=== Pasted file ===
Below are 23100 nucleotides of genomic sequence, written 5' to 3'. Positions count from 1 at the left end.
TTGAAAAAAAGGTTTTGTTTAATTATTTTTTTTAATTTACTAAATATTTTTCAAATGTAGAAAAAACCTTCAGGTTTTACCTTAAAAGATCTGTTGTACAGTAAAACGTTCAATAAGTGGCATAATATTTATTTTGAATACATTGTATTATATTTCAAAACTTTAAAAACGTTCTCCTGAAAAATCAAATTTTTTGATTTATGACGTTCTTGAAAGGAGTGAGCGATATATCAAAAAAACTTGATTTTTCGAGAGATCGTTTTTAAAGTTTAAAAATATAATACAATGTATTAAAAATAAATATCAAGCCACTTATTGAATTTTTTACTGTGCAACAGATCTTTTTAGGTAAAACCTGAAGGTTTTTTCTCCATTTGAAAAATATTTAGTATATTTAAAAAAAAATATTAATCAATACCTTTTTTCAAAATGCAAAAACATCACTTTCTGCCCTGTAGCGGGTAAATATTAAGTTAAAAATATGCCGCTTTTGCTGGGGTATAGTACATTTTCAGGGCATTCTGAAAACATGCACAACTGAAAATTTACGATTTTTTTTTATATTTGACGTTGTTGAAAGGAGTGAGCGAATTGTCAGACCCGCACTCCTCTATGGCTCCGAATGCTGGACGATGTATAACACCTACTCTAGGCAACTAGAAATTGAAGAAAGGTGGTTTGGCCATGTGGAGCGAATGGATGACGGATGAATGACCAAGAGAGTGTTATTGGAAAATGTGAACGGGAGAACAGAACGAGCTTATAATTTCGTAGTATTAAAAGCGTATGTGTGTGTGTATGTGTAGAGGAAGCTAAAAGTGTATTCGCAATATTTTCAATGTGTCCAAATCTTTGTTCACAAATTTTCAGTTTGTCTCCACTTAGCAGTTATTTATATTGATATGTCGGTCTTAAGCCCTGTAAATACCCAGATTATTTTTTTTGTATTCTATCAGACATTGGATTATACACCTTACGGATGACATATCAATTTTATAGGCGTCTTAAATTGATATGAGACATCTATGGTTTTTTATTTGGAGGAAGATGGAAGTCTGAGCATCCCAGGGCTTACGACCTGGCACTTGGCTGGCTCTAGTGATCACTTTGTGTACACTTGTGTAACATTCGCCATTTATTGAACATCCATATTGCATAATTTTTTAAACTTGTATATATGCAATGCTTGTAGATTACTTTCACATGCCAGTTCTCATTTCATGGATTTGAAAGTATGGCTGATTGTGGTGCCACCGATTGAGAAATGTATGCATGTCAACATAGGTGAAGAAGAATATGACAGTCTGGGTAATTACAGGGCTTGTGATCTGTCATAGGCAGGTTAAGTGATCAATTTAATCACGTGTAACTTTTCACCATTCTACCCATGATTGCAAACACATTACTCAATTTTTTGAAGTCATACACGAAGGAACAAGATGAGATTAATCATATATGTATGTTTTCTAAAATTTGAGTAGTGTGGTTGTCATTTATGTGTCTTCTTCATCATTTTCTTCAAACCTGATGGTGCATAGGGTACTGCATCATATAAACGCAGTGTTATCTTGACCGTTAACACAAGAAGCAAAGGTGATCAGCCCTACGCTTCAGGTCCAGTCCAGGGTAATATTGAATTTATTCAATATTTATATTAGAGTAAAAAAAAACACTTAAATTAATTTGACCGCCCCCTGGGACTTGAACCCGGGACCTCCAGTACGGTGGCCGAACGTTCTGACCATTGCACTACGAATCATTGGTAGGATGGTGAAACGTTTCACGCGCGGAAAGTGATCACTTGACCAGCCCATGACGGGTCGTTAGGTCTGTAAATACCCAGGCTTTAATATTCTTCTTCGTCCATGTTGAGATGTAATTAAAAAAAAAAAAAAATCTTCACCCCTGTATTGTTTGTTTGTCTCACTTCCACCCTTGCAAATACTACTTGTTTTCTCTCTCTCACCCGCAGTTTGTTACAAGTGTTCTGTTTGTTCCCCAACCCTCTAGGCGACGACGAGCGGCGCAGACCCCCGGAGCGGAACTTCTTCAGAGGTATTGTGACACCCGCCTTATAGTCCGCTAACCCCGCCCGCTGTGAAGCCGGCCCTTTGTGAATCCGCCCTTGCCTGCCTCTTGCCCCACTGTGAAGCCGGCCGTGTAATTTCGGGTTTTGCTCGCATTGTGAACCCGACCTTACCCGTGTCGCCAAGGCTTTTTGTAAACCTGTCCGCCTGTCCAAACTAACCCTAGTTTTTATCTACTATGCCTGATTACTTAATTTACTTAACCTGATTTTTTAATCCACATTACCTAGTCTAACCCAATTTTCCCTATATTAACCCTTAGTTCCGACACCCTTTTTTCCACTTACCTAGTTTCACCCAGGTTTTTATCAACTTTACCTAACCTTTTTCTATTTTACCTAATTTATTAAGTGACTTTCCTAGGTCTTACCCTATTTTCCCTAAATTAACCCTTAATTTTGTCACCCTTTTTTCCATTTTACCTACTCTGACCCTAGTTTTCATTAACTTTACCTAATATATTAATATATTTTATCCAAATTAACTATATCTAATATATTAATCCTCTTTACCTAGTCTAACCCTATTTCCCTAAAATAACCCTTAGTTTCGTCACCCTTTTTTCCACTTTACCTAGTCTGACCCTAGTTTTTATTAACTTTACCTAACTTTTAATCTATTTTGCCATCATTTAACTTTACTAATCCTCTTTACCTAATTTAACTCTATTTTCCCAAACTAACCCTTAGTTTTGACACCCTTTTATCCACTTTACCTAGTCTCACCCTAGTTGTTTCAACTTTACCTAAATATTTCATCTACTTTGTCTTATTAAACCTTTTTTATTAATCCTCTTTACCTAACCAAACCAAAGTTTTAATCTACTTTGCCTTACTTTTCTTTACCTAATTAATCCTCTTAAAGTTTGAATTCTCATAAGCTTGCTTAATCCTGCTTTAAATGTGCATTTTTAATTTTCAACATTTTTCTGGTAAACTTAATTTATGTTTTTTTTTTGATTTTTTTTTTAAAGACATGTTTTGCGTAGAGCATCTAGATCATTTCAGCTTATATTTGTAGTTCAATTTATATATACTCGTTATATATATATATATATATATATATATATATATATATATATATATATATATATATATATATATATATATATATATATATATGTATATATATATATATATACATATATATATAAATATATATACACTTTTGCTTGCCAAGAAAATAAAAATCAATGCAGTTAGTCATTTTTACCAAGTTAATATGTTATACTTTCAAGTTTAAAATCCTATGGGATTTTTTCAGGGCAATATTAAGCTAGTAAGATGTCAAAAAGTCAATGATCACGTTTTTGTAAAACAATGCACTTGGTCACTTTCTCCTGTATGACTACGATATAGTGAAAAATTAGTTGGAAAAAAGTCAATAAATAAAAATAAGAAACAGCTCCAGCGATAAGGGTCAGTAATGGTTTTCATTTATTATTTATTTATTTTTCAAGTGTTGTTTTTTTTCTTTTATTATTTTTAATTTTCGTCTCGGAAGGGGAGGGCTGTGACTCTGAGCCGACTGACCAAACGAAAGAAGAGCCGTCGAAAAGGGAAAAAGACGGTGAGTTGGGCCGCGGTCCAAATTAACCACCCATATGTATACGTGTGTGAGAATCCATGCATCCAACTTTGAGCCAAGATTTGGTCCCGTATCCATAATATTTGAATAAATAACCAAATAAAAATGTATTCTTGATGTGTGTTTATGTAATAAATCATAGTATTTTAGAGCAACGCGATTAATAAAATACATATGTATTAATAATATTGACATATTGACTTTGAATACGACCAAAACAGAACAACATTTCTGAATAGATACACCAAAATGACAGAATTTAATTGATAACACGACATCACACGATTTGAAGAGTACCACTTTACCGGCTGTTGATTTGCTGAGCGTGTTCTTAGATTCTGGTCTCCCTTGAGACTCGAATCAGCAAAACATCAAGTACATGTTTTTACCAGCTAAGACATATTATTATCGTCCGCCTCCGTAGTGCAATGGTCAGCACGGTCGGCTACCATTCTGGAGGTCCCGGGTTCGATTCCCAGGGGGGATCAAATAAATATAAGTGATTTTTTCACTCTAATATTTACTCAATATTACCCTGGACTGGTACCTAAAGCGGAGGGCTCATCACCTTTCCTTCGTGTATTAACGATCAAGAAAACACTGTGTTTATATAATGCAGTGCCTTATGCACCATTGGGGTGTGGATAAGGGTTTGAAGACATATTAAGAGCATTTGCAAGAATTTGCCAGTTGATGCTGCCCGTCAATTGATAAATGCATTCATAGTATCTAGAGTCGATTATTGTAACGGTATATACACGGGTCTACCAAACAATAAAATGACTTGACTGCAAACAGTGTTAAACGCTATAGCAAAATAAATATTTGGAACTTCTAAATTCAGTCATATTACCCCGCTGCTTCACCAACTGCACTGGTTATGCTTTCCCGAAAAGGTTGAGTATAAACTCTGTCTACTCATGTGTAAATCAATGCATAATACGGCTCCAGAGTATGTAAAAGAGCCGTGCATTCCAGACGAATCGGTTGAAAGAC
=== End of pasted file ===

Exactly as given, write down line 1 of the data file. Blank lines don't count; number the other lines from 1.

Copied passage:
Below are 23100 nucleotides of genomic sequence, written 5' to 3'. Positions count from 1 at the left end.